2021 Dutch General Election
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2021 Dutch General Election

2021 Dutch general election
Netherlands
← 2017 15-17 March 2021 Next →

All 150 seats in the House of Representatives
76 seats needed for a majority
Turnout78.71% (Decrease 3.22 pp)
VVD Mark Rutte 21.9% 34 +1
D66 Sigrid Kaag 15.0% 24 +5
PVV Geert Wilders 10.8% 17 -3
CDA Wopke Hoekstra 9.5% 15 -4
SP Lilian Marijnissen 6.0% 9 -5
PvdA Lilianne Ploumen 5.7% 9 0
GL Jesse Klaver 5.2% 8 -6
FvD Thierry Baudet 5.0% 8 +6
PvdD Esther Ouwehand 3.8% 6 +1
CU Gert-Jan Segers 3.4% 5 0
Volt Laurens Dassen 2.4% 3 New
JA21 Joost Eerdmans 2.4% 3 New
SGP Kees van der Staaij 2.1% 3 0
DENK Farid Azarkan 2.0% 3 0
50+ Liane den Haan 1.0% 1 -3
BBB Caroline van der Plas 1.0% 1 New
BIJ1 Sylvana Simons 0.8% 1 +1
Tweede Kamerverkiezingen 2021.svg
Largest political party by municipality
before
Mark Rutte Mark Rutte
VVD

General elections were held in the Netherlands from 15 to 17 March 2021 to elect all 150 members of the House of Representatives.[1]

The election had originally been scheduled to take place on 17 March. However, due to the COVID-19 pandemic, the government decided to open some polling stations two days in advance to ensure safe voting for elderly and immunocompromised citizens.[1][2] Citizens aged 70 years or older were also given the opportunity to vote by post.[1]

The election was held two days before the 2021 Curaçao general election.

Background

Previous election

The 2017 general election was held after a five-year coalition government between the People's Party for Freedom and Democracy (VVD) and Labour Party (PvdA). The PvdA suffered heavy losses in the election, being reduced from 38 to 9 seats, while the VVD lost 8 seats, falling from 41 to 33 but remaining the largest party. The Party for Freedom (PVV) came in second with 20 seats, 5 more than it won in the 2012 election, while the Christian Democratic Appeal (CDA) gained 6 seats to win 19 in total. Democrats 66 (D66) gained 7 to win 19, GroenLinks (GL) gained 10 to win 14, and the Socialist Party (SP) lost 1 to win 14. The election also saw two new parties, Denk and Forum for Democracy (FvD), enter the House of Representatives, winning 3 and 2 seats, respectively. Four other smaller parties maintained representation in the lower chamber: Christian Union (CU) and Party for the Animals (PvdD) with 5 seats each, 50PLUS with 4 seats, and the Reformed Political Party (SGP) with 3 seats.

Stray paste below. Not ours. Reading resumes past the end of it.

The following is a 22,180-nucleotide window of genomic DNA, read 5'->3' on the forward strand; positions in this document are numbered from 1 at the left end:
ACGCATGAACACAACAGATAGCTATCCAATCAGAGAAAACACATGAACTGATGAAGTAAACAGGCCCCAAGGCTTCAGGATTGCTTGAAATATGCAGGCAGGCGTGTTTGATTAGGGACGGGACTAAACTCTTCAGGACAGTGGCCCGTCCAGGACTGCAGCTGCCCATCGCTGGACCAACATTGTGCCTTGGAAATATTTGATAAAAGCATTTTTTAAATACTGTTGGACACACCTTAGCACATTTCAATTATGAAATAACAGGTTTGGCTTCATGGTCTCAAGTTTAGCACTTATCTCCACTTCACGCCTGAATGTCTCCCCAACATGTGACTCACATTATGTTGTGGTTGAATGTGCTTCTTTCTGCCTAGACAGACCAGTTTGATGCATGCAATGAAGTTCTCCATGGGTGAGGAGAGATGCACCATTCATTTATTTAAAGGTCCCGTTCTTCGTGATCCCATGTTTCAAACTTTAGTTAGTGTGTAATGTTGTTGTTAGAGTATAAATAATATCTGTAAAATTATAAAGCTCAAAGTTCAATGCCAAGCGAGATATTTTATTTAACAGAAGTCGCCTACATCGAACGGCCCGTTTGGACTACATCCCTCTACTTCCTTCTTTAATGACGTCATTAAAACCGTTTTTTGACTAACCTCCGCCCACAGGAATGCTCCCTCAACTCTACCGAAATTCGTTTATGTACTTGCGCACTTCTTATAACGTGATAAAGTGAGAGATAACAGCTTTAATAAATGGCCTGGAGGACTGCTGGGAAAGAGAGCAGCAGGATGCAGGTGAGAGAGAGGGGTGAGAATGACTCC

The third Rutte cabinet was inaugurated after the longest coalition formation in Dutch history, with 225 days between the election and the cabinet being sworn in.[3] The cabinet was led by Prime Minister Mark Rutte, who presided over a coalition consisting of the People's Party for Freedom and Democracy (VVD), Christian Democratic Appeal (CDA), Democrats 66 (D66) and Christian Union (CU). The coalition held a narrow majority in both legislative chambers at the time of the cabinet's inauguration, with 76 of 150 seats in the House of Representatives and 38 of 75 seats in the Senate.[4] Following the 2019 Senate election, it had a minority of 32 seats in the upper chamber. After Wybren van Haga was expelled from the VVD faction in 2019, the coalition lost its majority in the House of Representatives.[5] On 15 January 2021, two months before the election, the third Rutte cabinet resigned following a parliamentary inquiry into the Dutch childcare benefits scandal, and continued as a demissionary cabinet.[6][7]

Electoral system

Pursuant to articles C.1, C.2 and C.3 of the electoral law, elections for the House of Representatives take place every four years in March. The 150 members of the House of Representatives are elected by open list proportional representation. The number of seats per list is determined using the D'Hondt method, effectively resulting in an electoral threshold of 1/150th (0.67%) of votes to secure a seat. Voters have the option to cast a preferential vote. The seats won by a list are first allocated to the candidates who, in preferential votes, have received at least 25 percent of the number of votes needed for one seat (effectively 0.17% of the total votes), regardless of their placement on the electoral list. If multiple candidates from a list pass this threshold, their ordering is determined based on the number of votes received. Any remaining seats are allocated to candidates according to their placement on the electoral list.[8]